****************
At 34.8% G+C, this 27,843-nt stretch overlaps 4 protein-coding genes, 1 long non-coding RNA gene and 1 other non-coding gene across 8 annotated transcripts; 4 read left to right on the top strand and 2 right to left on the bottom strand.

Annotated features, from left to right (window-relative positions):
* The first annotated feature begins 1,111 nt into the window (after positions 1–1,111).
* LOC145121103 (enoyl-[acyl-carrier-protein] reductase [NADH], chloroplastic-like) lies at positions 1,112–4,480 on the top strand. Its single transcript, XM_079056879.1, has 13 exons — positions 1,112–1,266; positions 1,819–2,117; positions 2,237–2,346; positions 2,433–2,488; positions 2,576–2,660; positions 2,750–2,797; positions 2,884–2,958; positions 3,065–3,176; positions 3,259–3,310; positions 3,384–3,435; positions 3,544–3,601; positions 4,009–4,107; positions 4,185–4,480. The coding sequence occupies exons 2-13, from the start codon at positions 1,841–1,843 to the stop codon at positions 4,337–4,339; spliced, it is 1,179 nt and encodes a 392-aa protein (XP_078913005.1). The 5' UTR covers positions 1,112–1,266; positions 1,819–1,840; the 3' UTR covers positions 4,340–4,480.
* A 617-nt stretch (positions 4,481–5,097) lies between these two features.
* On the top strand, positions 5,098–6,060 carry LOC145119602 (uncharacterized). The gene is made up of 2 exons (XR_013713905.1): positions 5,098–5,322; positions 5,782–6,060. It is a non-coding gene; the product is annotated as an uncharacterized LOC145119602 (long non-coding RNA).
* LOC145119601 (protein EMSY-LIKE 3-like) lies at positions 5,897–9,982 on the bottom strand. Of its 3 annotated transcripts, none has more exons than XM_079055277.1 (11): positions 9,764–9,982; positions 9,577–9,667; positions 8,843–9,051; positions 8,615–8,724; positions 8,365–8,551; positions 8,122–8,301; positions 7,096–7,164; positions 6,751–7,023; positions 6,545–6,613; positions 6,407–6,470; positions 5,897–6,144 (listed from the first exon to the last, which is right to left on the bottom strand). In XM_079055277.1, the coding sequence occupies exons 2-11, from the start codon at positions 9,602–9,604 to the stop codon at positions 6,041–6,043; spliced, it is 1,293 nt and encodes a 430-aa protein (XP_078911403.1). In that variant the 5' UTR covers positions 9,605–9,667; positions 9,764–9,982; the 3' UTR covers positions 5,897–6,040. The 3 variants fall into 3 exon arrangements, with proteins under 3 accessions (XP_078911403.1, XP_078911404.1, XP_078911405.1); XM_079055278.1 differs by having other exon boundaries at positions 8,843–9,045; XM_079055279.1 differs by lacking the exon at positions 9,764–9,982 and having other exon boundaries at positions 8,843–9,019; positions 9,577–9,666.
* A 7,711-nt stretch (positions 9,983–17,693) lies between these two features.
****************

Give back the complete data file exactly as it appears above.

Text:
At 34.8% G+C, this 27,843-nt stretch overlaps 4 protein-coding genes, 1 long non-coding RNA gene and 1 other non-coding gene across 8 annotated transcripts; 4 read left to right on the top strand and 2 right to left on the bottom strand.

Annotated features, from left to right (window-relative positions):
* The first annotated feature begins 1,111 nt into the window (after positions 1–1,111).
* LOC145121103 (enoyl-[acyl-carrier-protein] reductase [NADH], chloroplastic-like) lies at positions 1,112–4,480 on the top strand. Its single transcript, XM_079056879.1, has 13 exons — positions 1,112–1,266; positions 1,819–2,117; positions 2,237–2,346; positions 2,433–2,488; positions 2,576–2,660; positions 2,750–2,797; positions 2,884–2,958; positions 3,065–3,176; positions 3,259–3,310; positions 3,384–3,435; positions 3,544–3,601; positions 4,009–4,107; positions 4,185–4,480. The coding sequence occupies exons 2-13, from the start codon at positions 1,841–1,843 to the stop codon at positions 4,337–4,339; spliced, it is 1,179 nt and encodes a 392-aa protein (XP_078913005.1). The 5' UTR covers positions 1,112–1,266; positions 1,819–1,840; the 3' UTR covers positions 4,340–4,480.
* A 617-nt stretch (positions 4,481–5,097) lies between these two features.
* On the top strand, positions 5,098–6,060 carry LOC145119602 (uncharacterized). The gene is made up of 2 exons (XR_013713905.1): positions 5,098–5,322; positions 5,782–6,060. It is a non-coding gene; the product is annotated as an uncharacterized LOC145119602 (long non-coding RNA).
* LOC145119601 (protein EMSY-LIKE 3-like) lies at positions 5,897–9,982 on the bottom strand. Of its 3 annotated transcripts, none has more exons than XM_079055277.1 (11): positions 9,764–9,982; positions 9,577–9,667; positions 8,843–9,051; positions 8,615–8,724; positions 8,365–8,551; positions 8,122–8,301; positions 7,096–7,164; positions 6,751–7,023; positions 6,545–6,613; positions 6,407–6,470; positions 5,897–6,144 (listed from the first exon to the last, which is right to left on the bottom strand). In XM_079055277.1, the coding sequence occupies exons 2-11, from the start codon at positions 9,602–9,604 to the stop codon at positions 6,041–6,043; spliced, it is 1,293 nt and encodes a 430-aa protein (XP_078911403.1). In that variant the 5' UTR covers positions 9,605–9,667; positions 9,764–9,982; the 3' UTR covers positions 5,897–6,040. The 3 variants fall into 3 exon arrangements, with proteins under 3 accessions (XP_078911403.1, XP_078911404.1, XP_078911405.1); XM_079055278.1 differs by having other exon boundaries at positions 8,843–9,045; XM_079055279.1 differs by lacking the exon at positions 9,764–9,982 and having other exon boundaries at positions 8,843–9,019; positions 9,577–9,666.
* A 7,711-nt stretch (positions 9,983–17,693) lies between these two features.